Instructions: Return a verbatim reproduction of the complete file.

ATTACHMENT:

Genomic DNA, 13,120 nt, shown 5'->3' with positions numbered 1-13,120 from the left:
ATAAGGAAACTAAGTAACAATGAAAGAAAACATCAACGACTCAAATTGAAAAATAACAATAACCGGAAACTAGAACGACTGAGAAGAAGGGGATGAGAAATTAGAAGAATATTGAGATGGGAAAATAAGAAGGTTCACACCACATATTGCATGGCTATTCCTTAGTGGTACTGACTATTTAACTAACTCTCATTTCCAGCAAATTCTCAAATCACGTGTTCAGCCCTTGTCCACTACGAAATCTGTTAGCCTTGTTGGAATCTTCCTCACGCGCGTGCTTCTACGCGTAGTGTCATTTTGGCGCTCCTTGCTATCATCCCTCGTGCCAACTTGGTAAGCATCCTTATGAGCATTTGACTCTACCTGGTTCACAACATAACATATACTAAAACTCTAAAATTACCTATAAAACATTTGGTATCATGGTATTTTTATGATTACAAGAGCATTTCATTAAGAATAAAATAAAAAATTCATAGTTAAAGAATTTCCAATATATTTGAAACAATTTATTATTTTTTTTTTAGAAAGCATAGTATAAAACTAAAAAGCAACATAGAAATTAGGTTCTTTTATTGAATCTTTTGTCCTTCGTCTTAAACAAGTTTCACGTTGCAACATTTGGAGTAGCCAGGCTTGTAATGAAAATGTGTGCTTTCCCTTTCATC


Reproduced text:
Genomic DNA, 13,120 nt, shown 5'->3' with positions numbered 1-13,120 from the left:
ATAAGGAAACTAAGTAACAATGAAAGAAAACATCAACGACTCAAATTGAAAAATAACAATAACCGGAAACTAGAACGACTGAGAAGAAGGGGATGAGAAATTAGAAGAATATTGAGATGGGAAAATAAGAAGGTTCACACCACATATTGCATGGCTATTCCTTAGTGGTACTGACTATTTAACTAACTCTCATTTCCAGCAAATTCTCAAATCACGTGTTCAGCCCTTGTCCACTACGAAATCTGTTAGCCTTGTTGGAATCTTCCTCACGCGCGTGCTTCTACGCGTAGTGTCATTTTGGCGCTCCTTGCTATCATCCCTCGTGCCAACTTGGTAAGCATCCTTATGAGCATTTGACTCTACCTGGTTCACAACATAACATATACTAAAACTCTAAAATTACCTATAAAACATTTGGTATCATGGTATTTTTATGATTACAAGAGCATTTCATTAAGAATAAAATAAAAAATTCATAGTTAAAGAATTTCCAATATATTTGAAACAATTTATTATTTTTTTTTTAGAAAGCATAGTATAAAACTAAAAAGCAACATAGAAATTAGGTTCTTTTATTGAATCTTTTGTCCTTCGTCTTAAACAAGTTTCACGTTGCAACATTTGGAGTAGCCAGGCTTGTAATGAAAATGTGTGCTTTCCCTTTCATC